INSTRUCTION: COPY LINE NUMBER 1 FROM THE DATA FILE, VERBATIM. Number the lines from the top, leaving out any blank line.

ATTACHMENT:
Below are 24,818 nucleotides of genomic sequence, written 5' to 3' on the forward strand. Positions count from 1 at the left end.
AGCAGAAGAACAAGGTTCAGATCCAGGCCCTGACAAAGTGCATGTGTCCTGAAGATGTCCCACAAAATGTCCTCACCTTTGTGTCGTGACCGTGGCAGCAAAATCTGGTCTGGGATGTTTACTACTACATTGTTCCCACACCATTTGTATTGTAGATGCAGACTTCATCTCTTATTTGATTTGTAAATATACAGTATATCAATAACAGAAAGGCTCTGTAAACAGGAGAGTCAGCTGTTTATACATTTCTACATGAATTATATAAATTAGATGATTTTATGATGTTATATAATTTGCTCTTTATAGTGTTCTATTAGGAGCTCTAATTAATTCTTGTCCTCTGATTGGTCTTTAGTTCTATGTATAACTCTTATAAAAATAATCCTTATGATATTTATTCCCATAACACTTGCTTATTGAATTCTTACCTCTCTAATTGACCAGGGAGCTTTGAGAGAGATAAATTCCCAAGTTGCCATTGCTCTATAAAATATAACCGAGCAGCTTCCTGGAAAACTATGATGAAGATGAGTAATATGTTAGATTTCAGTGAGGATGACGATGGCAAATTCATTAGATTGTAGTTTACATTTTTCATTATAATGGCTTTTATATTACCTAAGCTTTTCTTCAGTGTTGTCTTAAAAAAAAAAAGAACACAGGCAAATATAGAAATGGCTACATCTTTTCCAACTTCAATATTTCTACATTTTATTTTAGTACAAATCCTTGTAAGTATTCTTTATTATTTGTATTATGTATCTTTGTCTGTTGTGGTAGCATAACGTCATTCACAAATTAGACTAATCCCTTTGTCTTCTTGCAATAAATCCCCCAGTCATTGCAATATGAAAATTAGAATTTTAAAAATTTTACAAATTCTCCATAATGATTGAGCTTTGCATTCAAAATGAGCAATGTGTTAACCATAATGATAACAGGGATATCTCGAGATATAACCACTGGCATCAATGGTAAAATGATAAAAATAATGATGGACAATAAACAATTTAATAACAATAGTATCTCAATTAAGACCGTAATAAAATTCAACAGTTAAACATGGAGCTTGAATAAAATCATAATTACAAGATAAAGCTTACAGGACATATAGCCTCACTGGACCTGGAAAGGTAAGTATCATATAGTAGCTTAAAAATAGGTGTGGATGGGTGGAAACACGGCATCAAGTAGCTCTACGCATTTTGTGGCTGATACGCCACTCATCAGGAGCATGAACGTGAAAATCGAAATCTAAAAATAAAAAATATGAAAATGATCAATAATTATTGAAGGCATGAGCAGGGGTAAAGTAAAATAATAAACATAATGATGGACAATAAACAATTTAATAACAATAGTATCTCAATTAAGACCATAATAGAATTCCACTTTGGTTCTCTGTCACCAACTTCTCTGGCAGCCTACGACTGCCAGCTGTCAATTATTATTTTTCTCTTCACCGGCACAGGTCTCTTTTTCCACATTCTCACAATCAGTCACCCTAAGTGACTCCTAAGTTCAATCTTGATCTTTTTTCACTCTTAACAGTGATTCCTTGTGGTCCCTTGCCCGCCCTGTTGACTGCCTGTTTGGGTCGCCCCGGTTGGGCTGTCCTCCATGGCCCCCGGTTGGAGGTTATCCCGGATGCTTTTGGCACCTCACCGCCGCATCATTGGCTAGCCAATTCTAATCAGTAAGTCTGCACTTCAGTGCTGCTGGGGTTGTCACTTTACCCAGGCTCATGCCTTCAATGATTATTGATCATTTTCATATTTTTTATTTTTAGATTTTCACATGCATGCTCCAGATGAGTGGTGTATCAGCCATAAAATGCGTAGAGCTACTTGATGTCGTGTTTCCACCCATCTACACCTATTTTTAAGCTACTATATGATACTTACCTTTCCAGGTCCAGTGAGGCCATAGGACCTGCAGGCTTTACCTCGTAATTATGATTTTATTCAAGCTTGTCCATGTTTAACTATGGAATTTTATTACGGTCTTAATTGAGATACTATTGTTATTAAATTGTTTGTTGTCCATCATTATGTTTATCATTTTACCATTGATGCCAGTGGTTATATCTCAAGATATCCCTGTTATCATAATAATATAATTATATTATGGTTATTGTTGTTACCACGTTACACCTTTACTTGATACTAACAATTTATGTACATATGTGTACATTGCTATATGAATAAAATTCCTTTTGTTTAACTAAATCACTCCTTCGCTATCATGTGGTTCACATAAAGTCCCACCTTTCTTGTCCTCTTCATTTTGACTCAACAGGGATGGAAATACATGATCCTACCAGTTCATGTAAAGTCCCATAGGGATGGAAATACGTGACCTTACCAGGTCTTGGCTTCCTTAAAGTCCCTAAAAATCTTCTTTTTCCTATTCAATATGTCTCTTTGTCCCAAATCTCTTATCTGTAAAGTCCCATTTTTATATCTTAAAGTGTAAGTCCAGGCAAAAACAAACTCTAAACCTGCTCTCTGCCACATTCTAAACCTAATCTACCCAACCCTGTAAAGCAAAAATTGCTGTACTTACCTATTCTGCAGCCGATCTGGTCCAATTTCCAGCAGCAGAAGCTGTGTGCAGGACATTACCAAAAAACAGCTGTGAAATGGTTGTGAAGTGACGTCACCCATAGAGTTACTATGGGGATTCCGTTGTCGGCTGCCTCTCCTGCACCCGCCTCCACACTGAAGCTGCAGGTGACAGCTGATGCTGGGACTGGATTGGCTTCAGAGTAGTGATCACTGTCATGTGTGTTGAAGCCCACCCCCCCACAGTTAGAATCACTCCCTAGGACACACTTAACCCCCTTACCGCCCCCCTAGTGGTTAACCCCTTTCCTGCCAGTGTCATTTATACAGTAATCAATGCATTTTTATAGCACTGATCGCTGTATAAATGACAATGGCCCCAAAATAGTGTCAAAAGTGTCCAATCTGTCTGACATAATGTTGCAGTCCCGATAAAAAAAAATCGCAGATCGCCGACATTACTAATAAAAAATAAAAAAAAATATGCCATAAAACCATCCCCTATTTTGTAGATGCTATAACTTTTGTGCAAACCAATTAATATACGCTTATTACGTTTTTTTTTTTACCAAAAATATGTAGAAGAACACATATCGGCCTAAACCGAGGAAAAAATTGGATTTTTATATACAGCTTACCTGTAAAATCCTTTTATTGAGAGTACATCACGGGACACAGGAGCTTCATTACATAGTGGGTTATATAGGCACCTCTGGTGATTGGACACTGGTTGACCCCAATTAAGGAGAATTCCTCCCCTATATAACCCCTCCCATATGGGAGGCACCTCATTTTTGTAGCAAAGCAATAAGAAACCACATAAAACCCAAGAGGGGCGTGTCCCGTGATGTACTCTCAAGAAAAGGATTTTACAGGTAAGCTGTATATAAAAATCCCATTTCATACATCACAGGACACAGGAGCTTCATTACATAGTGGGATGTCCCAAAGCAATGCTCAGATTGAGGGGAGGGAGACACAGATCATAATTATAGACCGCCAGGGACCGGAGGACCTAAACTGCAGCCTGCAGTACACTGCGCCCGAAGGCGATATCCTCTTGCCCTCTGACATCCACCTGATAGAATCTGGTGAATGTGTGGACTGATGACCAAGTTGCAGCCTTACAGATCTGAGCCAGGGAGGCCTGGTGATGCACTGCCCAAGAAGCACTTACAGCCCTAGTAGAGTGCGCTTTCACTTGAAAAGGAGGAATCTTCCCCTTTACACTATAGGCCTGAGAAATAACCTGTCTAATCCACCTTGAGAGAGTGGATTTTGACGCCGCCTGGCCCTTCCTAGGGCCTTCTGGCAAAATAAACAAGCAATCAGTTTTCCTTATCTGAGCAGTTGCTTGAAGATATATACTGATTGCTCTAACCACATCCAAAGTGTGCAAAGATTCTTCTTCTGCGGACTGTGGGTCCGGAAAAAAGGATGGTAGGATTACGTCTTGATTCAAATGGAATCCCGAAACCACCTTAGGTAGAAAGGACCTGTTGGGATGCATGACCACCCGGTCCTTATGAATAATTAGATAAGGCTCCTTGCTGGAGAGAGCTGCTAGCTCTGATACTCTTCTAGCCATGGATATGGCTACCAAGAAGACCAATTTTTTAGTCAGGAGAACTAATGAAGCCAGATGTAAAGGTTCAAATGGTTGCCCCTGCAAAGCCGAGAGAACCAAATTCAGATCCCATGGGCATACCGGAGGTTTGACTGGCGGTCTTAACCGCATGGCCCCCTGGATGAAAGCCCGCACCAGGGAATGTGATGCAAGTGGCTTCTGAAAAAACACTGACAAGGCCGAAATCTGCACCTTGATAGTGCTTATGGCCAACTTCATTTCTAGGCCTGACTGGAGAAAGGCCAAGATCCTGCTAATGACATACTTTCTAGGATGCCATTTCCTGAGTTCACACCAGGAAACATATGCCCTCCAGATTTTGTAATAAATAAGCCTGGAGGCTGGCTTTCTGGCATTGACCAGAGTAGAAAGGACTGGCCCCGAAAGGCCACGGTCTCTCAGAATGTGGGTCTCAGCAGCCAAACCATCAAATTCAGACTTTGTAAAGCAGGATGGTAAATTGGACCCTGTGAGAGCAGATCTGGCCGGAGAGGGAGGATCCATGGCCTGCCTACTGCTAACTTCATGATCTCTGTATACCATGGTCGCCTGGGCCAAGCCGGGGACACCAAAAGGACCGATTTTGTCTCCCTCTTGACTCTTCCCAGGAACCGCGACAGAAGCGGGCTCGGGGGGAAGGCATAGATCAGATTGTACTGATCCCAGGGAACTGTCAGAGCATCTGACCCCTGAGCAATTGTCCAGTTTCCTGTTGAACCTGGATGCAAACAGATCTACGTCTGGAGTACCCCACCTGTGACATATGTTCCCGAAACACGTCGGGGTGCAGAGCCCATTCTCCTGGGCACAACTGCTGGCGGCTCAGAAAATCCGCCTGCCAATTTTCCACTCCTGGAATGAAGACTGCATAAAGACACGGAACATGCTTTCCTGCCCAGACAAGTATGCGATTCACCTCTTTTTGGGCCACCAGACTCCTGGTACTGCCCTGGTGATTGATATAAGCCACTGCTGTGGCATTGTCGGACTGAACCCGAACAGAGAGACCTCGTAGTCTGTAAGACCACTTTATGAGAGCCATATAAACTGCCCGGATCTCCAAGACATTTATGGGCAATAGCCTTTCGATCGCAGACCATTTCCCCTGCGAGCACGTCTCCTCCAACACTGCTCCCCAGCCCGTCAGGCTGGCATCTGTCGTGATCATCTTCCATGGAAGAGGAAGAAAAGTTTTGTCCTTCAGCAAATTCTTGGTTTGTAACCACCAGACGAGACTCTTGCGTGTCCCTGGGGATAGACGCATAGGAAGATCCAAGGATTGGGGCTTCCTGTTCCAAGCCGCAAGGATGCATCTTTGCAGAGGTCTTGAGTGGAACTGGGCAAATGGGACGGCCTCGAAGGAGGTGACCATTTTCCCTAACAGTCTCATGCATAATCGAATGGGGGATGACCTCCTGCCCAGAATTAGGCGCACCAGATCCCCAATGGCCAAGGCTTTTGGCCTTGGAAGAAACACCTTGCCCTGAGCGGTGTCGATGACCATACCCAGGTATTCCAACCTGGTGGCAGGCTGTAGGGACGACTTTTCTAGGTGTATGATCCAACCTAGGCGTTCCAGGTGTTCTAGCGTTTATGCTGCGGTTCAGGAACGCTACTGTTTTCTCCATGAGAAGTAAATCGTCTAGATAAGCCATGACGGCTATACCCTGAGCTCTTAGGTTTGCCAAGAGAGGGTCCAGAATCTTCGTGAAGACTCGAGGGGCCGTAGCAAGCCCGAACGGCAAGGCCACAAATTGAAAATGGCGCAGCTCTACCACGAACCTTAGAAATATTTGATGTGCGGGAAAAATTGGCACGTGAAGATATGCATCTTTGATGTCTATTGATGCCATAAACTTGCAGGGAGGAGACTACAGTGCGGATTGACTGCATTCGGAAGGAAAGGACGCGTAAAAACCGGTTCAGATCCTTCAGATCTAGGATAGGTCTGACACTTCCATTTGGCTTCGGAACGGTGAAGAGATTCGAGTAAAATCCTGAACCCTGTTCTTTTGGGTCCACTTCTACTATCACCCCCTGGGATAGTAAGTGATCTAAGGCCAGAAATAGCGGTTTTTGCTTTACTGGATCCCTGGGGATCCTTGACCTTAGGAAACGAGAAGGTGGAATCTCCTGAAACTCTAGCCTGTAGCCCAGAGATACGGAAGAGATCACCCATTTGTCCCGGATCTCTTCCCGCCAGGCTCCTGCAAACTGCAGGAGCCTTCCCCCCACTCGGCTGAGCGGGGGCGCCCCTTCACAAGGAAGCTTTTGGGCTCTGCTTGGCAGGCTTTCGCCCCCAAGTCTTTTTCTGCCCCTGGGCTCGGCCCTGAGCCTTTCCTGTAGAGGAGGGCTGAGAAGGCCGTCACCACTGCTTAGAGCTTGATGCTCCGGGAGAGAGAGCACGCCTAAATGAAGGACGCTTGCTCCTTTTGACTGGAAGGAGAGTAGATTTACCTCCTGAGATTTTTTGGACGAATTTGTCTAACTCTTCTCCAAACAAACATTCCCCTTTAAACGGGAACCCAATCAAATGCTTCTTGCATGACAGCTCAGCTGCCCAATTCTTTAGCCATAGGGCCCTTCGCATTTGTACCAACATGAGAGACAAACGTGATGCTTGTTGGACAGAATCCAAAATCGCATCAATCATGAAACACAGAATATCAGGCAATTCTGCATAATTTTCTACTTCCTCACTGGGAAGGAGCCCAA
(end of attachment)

Below are 24,818 nucleotides of genomic sequence, written 5' to 3' on the forward strand. Positions count from 1 at the left end.